Table of Contents
Gardening for Jesus
I don’t know when it happened. I don’t remember where it happened. I asked myself, “How did it happen?” I’m talking about those moments where I started to become my father. Well, and my mother to some degree, too.
See, I used to make fun of her when I was a kid, when she was looking for her glasses that she was wearing. And then I found myself looking for my glasses that I was wearing. My father had a very, very big pet peeve in the winter. I grew up in Vermont, Namely, that the sidewalks when you shoveled should be bare. Absolutely bare. No ice, no snow, bare. And then I found myself as a priest, chopping ice out of the driveway because the driveway should be bare.
I don’t know how it happened, but all of a sudden I grew into my father. I grew into my mother. Now, there’s much of me that’s grateful that that’s the case. My father was a wonderful man. He practiced his faith very seriously. My father, he is deceased. My mother is a wonderful, wonderful woman, a saint.
It seems to me that so much of this gospel is about what we see and who we become. And while I think the temptation could be, “Well, I’m not in the first category, I’m not in the second category, I’m not in the third category,” I think that’s a wrong way of reading the story. I think at one time or another, we’re in each of the categories.
There are times where, indeed, “Blessed be God, thanks be to God,” the Word does take root, and we drew growing faith. faith. But quite frankly, especially if you’re here in November perhaps, you’ll see that the cares and anxieties of life might get in the way of our student brothers as they work to complete their papers and projects.
There are times when things are going really well that we might lose sight of the root and the foundation of our faith because it It doesn’t seem we need God, everything’s going well. There are other times where we are not vigilant in our prayer and we give the devil a foothold.
But it’s all about seeing. And that’s really what we celebrate today with Padre Pio. The one time I’d been to Rome, I was there for a class and I was there for more than three weeks. One thing that struck me is I don’t care where you go in Rome, what store you go into, what restaurant you go into, what shop you go into, there’s a picture of Padre Pio. He’s everywhere.
It also made Cardinal O’Malley in Boston a hero when he was in Rome because they thought he looked like Padre Pio. And while it would be easy to focus on the stigmata, which certainly were a big part of his life and obviously caused him great suffering, I think the sign of his saintliness was his ability to see clearly God, not only in his own life, but in the lives of others.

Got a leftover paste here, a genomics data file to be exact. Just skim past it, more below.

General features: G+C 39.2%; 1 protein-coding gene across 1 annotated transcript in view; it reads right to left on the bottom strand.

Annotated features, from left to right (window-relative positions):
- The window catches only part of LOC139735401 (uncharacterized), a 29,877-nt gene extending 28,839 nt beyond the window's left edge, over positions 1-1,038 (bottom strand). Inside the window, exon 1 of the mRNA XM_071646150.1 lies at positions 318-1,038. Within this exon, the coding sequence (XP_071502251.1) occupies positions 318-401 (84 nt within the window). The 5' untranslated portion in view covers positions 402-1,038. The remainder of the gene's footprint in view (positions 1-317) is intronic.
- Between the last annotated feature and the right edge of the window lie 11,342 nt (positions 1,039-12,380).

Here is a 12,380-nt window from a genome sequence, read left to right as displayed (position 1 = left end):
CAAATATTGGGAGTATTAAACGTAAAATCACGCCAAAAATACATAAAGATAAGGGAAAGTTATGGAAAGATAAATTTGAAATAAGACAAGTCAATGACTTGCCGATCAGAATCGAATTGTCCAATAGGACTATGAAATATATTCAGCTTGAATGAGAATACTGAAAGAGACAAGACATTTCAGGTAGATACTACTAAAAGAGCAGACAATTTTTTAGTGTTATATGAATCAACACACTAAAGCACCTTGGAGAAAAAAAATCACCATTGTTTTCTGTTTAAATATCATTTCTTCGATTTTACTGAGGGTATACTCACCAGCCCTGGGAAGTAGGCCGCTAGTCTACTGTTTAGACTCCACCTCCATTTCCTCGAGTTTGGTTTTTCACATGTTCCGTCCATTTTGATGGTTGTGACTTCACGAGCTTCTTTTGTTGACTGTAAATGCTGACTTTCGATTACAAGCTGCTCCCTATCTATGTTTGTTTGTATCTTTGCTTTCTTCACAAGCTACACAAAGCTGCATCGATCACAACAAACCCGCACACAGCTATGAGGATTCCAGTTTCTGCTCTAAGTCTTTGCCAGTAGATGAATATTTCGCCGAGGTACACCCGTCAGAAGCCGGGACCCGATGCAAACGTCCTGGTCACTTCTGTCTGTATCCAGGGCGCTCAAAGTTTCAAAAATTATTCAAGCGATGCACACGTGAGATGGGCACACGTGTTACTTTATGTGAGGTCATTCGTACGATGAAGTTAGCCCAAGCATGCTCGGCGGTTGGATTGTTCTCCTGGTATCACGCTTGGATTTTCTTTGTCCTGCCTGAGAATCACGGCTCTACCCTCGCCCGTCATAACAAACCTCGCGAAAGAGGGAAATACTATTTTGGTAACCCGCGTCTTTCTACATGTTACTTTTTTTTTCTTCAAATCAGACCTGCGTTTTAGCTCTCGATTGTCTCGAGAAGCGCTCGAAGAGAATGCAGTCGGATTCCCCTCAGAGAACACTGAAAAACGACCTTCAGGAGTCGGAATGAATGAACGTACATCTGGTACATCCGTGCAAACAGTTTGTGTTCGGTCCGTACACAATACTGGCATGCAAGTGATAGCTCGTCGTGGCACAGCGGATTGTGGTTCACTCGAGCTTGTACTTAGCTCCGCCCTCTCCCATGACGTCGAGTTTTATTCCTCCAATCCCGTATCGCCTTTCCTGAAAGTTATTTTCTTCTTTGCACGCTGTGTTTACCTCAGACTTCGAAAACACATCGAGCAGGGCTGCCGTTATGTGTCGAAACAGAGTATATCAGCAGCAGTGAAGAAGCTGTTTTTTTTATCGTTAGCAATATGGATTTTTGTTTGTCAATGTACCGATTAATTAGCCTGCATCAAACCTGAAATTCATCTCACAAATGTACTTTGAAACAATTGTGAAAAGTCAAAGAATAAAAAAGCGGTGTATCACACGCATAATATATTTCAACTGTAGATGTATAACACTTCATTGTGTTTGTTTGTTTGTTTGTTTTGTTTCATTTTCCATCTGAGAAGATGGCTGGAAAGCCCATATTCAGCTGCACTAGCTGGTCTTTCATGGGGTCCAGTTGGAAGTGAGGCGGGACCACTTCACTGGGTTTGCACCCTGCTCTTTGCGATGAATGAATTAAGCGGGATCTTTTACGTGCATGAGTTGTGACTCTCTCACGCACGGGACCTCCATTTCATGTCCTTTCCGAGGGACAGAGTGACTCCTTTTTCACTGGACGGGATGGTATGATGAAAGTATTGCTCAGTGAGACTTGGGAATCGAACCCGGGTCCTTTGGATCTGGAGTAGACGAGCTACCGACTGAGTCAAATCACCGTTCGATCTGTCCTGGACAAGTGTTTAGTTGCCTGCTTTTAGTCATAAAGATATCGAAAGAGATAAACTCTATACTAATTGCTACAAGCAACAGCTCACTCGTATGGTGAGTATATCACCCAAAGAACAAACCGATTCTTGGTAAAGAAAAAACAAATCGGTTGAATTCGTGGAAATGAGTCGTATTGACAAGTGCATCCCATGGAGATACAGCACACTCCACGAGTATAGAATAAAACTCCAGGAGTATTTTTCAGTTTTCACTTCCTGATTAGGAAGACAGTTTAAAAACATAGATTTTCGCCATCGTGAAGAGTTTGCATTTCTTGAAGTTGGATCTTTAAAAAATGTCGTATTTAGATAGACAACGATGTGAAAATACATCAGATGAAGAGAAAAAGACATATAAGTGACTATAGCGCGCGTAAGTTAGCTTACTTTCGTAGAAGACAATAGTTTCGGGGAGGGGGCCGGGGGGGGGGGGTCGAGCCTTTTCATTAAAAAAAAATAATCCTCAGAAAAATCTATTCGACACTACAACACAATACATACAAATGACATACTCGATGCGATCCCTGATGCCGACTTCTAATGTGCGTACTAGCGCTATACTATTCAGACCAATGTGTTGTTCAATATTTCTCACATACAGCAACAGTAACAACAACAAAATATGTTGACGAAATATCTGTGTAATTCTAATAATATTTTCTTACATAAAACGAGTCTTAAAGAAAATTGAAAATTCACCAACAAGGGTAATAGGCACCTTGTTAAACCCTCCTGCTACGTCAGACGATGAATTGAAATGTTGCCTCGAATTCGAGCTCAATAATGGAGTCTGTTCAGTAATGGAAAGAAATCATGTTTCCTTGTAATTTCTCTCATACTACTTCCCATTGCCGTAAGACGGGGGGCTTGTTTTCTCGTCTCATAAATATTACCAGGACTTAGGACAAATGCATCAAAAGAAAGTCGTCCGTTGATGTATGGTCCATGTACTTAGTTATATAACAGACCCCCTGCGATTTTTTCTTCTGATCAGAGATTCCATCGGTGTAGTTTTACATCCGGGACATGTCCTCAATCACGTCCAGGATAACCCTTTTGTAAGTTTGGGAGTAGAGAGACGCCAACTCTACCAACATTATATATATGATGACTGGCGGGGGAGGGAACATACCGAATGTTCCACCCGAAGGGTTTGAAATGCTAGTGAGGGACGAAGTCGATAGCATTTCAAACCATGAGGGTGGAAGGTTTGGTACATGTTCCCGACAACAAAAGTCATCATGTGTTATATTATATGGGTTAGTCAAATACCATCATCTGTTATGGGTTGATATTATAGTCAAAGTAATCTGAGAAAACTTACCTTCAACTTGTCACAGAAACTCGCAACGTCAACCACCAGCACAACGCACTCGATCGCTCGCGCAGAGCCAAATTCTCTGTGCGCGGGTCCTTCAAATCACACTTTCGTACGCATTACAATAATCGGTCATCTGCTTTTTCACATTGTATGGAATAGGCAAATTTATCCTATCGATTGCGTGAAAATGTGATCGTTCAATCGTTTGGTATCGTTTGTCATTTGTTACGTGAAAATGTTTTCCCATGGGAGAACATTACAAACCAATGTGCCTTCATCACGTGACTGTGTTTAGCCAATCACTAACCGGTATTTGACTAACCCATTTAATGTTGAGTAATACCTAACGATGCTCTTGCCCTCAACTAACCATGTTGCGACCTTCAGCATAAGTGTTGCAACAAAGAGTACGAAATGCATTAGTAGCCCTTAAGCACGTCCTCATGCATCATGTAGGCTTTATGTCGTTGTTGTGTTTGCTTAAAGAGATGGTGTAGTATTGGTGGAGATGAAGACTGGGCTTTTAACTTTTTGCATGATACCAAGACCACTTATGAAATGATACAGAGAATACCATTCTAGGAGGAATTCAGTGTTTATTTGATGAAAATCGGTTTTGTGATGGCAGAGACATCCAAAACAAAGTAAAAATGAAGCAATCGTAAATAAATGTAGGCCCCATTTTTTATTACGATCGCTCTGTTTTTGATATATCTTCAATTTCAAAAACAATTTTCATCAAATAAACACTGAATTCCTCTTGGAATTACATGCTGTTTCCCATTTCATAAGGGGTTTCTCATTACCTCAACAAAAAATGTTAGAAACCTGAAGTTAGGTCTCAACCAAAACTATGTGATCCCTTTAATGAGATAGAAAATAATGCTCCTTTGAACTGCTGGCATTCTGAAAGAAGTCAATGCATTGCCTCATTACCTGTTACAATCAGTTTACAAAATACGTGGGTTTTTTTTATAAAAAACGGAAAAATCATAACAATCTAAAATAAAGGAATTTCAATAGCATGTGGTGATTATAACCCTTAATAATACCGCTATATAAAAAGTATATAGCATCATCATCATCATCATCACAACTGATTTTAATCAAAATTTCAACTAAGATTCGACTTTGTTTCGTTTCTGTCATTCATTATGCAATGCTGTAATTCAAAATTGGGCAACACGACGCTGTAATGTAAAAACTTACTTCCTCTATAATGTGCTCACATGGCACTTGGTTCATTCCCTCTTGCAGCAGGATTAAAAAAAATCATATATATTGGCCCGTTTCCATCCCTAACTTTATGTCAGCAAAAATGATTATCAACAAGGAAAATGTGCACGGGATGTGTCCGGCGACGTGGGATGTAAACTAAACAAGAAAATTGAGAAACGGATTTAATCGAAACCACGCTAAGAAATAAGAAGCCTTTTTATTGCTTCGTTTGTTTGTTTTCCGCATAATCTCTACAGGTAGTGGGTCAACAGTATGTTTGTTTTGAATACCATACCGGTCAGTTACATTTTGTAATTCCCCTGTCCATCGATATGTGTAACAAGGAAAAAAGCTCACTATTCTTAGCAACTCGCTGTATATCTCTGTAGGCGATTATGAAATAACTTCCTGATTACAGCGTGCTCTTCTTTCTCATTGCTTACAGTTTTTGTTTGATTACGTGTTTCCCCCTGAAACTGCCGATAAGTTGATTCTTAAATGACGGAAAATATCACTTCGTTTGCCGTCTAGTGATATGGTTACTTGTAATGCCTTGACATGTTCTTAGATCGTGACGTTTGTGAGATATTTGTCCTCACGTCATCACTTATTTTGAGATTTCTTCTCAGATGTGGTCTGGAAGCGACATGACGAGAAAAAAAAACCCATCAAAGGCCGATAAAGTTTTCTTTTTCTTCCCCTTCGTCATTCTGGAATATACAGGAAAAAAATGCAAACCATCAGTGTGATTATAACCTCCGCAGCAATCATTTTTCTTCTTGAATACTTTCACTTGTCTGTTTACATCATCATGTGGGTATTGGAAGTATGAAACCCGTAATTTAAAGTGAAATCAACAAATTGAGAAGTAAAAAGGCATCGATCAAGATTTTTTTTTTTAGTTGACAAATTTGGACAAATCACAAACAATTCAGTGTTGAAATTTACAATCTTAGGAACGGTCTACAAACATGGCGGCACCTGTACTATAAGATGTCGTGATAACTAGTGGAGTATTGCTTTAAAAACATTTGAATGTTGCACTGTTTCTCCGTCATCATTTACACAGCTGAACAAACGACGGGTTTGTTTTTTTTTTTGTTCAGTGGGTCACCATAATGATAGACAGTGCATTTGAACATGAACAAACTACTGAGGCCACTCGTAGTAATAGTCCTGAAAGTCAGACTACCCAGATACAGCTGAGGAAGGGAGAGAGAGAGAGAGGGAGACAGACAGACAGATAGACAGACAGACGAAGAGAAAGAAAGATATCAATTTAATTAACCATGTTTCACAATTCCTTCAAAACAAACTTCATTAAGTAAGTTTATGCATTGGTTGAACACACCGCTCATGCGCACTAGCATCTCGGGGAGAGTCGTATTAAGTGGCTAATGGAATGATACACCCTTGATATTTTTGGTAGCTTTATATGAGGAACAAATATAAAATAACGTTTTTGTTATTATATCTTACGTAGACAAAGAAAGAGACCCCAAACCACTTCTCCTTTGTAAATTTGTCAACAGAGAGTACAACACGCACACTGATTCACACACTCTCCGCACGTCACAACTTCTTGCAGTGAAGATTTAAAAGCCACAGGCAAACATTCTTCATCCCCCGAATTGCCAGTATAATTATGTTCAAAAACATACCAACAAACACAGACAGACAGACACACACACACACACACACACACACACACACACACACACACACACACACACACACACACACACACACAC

I’ve never been to confession to Padre Pio, but I can say that people who describe that experience describe it in a way that it was like he was looking right into their soul. And because he was given that gift, he could extend authentically the mercy of God.
I’m told there was no hiding from Padre Pio, that his mercy was pervasive because he was a conduit for the mercy of God, which we cannot understand. I would take one exception, and I will say that it’s dangerous to do this. So if lightning strikes me dead, at least you know I go into this in full measure. St. Paul says in his letter to Timothy that no human being has seen or can see the King of Kings and Lord of Lords.
Now obviously in one very important way that’s true, God’s infinitely beyond our ability, etc. But I’d like to add an “unless.” And I don’t think this is heresy. I’d like to say that none of this is possible unless God extends to us the gift. God gives us the grace.
See that’s at the underbelly, the foundation of our Catholic faith. Everything we do, we do because, well not everything, every good thing that we do, we do because God gives us the grace. He first moves in our lives to help us to say yes to Him. Today you will have many opportunities to seek to search for God. Make sure that in everything you keep your eyes fixed on the Lord Jesus, for it is only in Him that we can come to eternal life.
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